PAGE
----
Home loans for purchases continued to gain momentum in April, representing 65 percent of total loans, according to the latest Origination Insight Report released by Ellie Mae. Refinances represented 35 percent of total loans in the month.
The average time to close all loans dwindled to 42 days in April, down from 43 days in March and a substantial decline from 51 days in January. The time to close a refinance declined to 41 days in April, down from 43 days in March, and the time to close a purchase dropped to 42 days in April, down from 43 days the month prior.
The average 30-year note continued to rise in April to 4.41 percent, up from 4.39 percent in March, and the percentage of Adjustable Rate Mortgages (ARMs) increased to the highest point since November of 2014 to 5.9 percent, up from 5.6 percent the month prior.
“The purchase market continued its rise in April, representing 65 percent of total closed loans,” said Jonathan Corr, president and CEO of Ellie Mae. “We also saw the time to close loans shrink for the third consecutive month to 42 days, a substantial decrease from the 2017 high of 51 days in January. Ellie Mae customers are realizing efficiencies as they embrace technology to improve the homebuying experience.”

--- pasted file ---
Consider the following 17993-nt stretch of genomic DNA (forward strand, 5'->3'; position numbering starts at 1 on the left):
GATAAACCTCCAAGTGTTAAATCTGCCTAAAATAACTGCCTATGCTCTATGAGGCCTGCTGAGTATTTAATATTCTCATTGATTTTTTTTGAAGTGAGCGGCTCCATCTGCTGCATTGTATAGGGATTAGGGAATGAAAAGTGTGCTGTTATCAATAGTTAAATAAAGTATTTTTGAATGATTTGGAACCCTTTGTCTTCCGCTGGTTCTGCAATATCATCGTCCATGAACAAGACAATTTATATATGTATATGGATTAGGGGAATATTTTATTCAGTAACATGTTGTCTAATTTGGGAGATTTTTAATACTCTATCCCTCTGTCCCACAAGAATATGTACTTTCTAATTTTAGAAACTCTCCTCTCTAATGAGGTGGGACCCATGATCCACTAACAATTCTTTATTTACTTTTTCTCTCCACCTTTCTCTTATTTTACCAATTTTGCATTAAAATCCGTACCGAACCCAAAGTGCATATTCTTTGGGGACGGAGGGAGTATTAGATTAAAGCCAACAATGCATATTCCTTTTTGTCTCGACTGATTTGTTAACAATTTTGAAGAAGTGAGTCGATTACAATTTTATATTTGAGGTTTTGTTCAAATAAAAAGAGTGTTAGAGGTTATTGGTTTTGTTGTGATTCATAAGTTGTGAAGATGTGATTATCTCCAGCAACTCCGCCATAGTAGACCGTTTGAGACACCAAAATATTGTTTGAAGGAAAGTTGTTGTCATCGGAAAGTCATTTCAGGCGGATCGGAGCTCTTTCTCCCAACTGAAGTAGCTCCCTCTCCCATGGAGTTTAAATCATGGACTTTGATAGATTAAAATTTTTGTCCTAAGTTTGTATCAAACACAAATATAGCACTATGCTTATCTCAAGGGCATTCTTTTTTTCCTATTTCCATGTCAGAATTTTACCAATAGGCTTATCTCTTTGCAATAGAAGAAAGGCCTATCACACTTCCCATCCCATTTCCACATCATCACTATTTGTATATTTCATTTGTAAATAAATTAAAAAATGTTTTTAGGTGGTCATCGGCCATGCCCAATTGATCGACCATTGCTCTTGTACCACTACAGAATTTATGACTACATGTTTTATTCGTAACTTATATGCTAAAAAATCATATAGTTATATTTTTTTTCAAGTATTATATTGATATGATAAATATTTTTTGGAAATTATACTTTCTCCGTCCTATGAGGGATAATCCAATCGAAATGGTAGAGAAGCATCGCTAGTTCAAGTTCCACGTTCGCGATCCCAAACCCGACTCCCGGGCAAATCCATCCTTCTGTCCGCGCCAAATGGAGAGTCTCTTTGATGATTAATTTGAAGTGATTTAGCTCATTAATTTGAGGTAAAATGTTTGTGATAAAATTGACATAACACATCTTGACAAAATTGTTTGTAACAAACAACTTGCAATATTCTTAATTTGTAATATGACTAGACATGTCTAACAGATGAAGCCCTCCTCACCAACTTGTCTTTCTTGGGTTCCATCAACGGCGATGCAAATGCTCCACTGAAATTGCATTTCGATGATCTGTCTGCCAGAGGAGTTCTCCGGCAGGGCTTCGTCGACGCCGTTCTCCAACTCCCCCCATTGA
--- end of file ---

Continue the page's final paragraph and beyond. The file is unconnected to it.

The Origination Insight Report mines its application data from a sampling of approximately 80 percent of all mortgage applications that were initiated on the Encompass all-in-one mortgage management solution. Ellie Mae believes the Origination Insight Report is a strong proxy of the underwriting standards employed by lenders across the country.
Ellie Mae also distributes data from its monthly Ellie Mae Millennial Tracker, which focuses on mortgage applications submitted by millennials during specific time periods. Ellie Mae defines millennials as applicants born between the years 1980 and 1999. The Millennial Tracker will continue to be released on the first Wednesday of each month.
About The Author
Tony Garritano is chairman and founder at PROGRESS in Lending Association. As a speaker Tony has worked hard to inform executives about how technology should be a tool used to further business objectives. For over 10 years he has worked as a journalist, researcher and speaker in the mortgage technology space. Starting this association was the next step for someone like Tony, who has dedicated his career to providing mortgage executives with the information needed to make informed technology decisions. He can be reached via e-mail at firstname.lastname@example.org.